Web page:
COVID’s Two-Year Toll on Addiction Treatment

The COVID pandemic has left a toll on addiction treatment providers.

Buffeted by the dual crises of opioids and the pandemic, the treatment field is still searching for stability

By Jennifer Taylor

There was a fleeting moment in 2021 when addiction treatment providers believed they’d pivoted enough in the face of the COVID-10 pandemic to reach a new normal. New testing and quarantine protocols were in full swing. Providers launched an unprecedented number of telehealth operations. And, eventually, patients began returning to in-person treatment.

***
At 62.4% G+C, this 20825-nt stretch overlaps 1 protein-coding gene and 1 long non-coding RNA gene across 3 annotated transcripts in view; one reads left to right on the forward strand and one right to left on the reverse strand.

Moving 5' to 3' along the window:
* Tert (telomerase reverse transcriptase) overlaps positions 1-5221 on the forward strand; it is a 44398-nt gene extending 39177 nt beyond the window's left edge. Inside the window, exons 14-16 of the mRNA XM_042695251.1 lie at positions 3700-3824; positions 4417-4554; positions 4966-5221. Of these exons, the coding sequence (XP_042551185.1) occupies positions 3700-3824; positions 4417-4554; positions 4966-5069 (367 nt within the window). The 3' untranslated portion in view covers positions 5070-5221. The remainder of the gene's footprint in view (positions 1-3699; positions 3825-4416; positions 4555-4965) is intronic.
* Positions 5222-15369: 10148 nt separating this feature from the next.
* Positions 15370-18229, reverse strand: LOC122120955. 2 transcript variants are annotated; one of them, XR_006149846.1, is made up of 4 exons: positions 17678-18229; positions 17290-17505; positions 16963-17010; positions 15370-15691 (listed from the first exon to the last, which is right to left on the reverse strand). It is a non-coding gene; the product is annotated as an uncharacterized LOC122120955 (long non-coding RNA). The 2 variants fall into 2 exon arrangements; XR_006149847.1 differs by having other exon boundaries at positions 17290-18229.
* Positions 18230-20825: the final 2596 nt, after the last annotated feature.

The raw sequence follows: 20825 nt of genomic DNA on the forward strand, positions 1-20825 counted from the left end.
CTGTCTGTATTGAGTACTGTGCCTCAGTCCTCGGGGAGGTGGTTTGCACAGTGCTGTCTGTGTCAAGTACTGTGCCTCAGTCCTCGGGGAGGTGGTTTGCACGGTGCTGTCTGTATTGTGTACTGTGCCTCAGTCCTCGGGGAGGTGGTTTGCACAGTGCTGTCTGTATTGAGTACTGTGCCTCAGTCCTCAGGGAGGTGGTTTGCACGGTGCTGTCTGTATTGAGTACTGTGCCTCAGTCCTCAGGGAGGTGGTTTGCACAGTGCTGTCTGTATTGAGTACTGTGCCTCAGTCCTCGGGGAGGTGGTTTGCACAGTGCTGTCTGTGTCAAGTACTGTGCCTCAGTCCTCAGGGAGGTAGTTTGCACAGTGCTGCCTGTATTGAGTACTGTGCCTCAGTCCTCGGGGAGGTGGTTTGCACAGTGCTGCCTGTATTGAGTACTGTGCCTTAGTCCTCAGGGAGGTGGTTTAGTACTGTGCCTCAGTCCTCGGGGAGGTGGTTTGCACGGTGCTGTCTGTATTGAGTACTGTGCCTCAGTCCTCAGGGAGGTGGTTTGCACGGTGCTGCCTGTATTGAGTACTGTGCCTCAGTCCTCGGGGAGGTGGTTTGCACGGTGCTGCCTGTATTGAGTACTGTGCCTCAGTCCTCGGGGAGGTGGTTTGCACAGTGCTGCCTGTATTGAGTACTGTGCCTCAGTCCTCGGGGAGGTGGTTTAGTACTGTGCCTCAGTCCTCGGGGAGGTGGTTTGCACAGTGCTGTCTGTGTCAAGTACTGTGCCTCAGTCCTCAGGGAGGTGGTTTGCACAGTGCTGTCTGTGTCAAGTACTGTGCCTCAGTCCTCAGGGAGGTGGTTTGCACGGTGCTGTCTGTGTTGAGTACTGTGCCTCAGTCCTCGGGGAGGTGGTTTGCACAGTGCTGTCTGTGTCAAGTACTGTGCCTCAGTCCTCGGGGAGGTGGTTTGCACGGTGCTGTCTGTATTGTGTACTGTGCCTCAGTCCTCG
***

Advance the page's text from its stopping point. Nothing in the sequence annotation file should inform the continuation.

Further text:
But in the second half of 2021, the pandemic regained momentum with waves of variants—the more severe delta followed by the highly contagious omicron. Now, as we enter the third year of the COVID crisis, its disruptions have left addiction treatment providers worse off than in the first year.

Marvin Ventrell of NAATP
Marvin Ventrell

Marvin Ventrell, CEO of the nonprofit National Association of Addiction Treatment Providers (NAATP), has a blunt assessment.

“The devastation that COVID and the broader environment have caused to the substance use disorder treatment field is as bad as it’s ever been,” says Ventrell, whose organization counts about 1,000 treatment centers in its membership. “We are not, as we sit here today, at a position where things look very bright, frankly, for treatment programs.”